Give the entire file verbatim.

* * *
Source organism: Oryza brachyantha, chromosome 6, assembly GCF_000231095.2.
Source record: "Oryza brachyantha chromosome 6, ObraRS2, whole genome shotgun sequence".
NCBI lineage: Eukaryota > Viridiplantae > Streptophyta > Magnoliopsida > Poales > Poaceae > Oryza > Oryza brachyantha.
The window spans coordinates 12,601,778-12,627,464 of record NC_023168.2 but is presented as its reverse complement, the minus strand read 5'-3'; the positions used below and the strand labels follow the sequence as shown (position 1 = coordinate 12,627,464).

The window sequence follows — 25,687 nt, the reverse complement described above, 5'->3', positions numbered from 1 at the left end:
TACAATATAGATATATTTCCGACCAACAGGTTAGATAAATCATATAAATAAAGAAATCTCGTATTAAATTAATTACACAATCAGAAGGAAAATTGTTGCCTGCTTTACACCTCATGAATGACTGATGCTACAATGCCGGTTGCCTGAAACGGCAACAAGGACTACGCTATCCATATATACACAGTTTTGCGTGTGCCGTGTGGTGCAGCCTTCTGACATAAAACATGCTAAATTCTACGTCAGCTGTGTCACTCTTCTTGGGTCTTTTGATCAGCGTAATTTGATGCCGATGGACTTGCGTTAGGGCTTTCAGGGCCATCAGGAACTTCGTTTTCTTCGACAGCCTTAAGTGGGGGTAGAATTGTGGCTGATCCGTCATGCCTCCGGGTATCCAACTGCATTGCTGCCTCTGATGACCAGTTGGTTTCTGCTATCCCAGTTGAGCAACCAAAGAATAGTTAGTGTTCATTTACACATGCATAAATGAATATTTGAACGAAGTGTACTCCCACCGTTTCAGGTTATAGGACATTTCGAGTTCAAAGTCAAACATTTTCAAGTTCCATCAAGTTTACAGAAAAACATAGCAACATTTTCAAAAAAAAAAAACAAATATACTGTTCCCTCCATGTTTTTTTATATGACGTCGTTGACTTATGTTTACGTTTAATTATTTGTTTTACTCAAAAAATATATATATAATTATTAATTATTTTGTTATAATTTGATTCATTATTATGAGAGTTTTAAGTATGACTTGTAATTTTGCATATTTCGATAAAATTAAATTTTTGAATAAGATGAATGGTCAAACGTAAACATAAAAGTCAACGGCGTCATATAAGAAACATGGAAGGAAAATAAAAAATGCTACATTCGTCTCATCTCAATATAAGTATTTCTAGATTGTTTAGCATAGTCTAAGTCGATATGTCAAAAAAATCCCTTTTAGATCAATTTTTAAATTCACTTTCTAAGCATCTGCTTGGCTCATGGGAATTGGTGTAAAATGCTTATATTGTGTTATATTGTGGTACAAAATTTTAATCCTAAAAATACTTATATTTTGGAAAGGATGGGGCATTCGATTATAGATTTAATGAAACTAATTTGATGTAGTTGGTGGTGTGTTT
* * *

Source organism: Oryza brachyantha, chromosome 6, assembly GCF_000231095.2.
Source record: "Oryza brachyantha chromosome 6, ObraRS2, whole genome shotgun sequence".
NCBI lineage: Eukaryota > Viridiplantae > Streptophyta > Magnoliopsida > Poales > Poaceae > Oryza > Oryza brachyantha.
The window spans coordinates 12,601,778-12,627,464 of record NC_023168.2 but is presented as its reverse complement, the minus strand read 5'-3'; the positions used below and the strand labels follow the sequence as shown (position 1 = coordinate 12,627,464).

The window sequence follows — 25,687 nt, the reverse complement described above, 5'->3', positions numbered from 1 at the left end:
TACAATATAGATATATTTCCGACCAACAGGTTAGATAAATCATATAAATAAAGAAATCTCGTATTAAATTAATTACACAATCAGAAGGAAAATTGTTGCCTGCTTTACACCTCATGAATGACTGATGCTACAATGCCGGTTGCCTGAAACGGCAACAAGGACTACGCTATCCATATATACACAGTTTTGCGTGTGCCGTGTGGTGCAGCCTTCTGACATAAAACATGCTAAATTCTACGTCAGCTGTGTCACTCTTCTTGGGTCTTTTGATCAGCGTAATTTGATGCCGATGGACTTGCGTTAGGGCTTTCAGGGCCATCAGGAACTTCGTTTTCTTCGACAGCCTTAAGTGGGGGTAGAATTGTGGCTGATCCGTCATGCCTCCGGGTATCCAACTGCATTGCTGCCTCTGATGACCAGTTGGTTTCTGCTATCCCAGTTGAGCAACCAAAGAATAGTTAGTGTTCATTTACACATGCATAAATGAATATTTGAACGAAGTGTACTCCCACCGTTTCAGGTTATAGGACATTTCGAGTTCAAAGTCAAACATTTTCAAGTTCCATCAAGTTTACAGAAAAACATAGCAACATTTTCAAAAAAAAAAAACAAATATACTGTTCCCTCCATGTTTTTTTATATGACGTCGTTGACTTATGTTTACGTTTAATTATTTGTTTTACTCAAAAAATATATATATAATTATTAATTATTTTGTTATAATTTGATTCATTATTATGAGAGTTTTAAGTATGACTTGTAATTTTGCATATTTCGATAAAATTAAATTTTTGAATAAGATGAATGGTCAAACGTAAACATAAAAGTCAACGGCGTCATATAAGAAACATGGAAGGAAAATAAAAAATGCTACATTCGTCTCATCTCAATATAAGTATTTCTAGATTGTTTAGCATAGTCTAAGTCGATATGTCAAAAAAATCCCTTTTAGATCAATTTTTAAATTCACTTTCTAAGCATCTGCTTGGCTCATGGGAATTGGTGTAAAATGCTTATATTGTGTTATATTGTGGTACAAAATTTTAATCCTAAAAATACTTATATTTTGGAAAGGATGGGGCATTCGATTATAGATTTAATGAAACTAATTTGATGTAGTTGGTGGTGTGTTT